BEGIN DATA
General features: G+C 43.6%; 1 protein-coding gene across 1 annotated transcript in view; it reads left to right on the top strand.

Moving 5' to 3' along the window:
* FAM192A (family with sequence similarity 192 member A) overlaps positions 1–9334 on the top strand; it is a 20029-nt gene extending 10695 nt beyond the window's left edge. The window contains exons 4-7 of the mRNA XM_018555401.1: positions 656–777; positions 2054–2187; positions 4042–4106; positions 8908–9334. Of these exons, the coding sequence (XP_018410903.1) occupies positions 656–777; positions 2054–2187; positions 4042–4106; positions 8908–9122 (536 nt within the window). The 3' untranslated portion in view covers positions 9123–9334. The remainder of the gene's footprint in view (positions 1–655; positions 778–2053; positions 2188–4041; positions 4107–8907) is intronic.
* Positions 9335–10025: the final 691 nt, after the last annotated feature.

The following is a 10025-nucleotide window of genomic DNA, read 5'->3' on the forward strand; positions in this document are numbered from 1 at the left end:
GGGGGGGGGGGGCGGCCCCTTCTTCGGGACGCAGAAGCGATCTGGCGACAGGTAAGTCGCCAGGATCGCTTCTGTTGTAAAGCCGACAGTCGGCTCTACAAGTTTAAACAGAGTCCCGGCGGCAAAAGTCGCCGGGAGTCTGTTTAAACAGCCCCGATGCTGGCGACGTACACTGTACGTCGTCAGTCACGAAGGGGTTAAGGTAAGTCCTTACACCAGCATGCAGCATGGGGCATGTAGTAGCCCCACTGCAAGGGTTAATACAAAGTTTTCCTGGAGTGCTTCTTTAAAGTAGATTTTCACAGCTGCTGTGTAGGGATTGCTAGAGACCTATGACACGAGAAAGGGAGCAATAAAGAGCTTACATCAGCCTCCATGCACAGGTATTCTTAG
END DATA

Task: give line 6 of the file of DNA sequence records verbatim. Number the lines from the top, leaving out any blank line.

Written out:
GGGGGGGGGGGGCGGCCCCTTCTTCGGGACGCAGAAGCGATCTGGCGACAGGTAAGTCGCCAGGATCGCTTCTGTTGTAAAGCCGACAGTCGGCTCTACAAGTTTAAACAGAGTCCCGGCGGCAAAAGTCGCCGGGAGTCTGTTTAAACAGCCCCGATGCTGGCGACGTACACTGTACGTCGTCAGTCACGAAGGGGTTAAGGTAAGTCCTTACACCAGCATGCAGCATGGGGCATGTAGTAGCCCCACTGCAAGGGTTAATACAAAGTTTTCCTGGAGTGCTTCTTTAAAGTAGATTTTCACAGCTGCTGTGTAGGGATTGCTAGAGACCTATGACACGAGAAAGGGAGCAATAAAGAGCTTACATCAGCCTCCATGCACAGGTATTCTTAG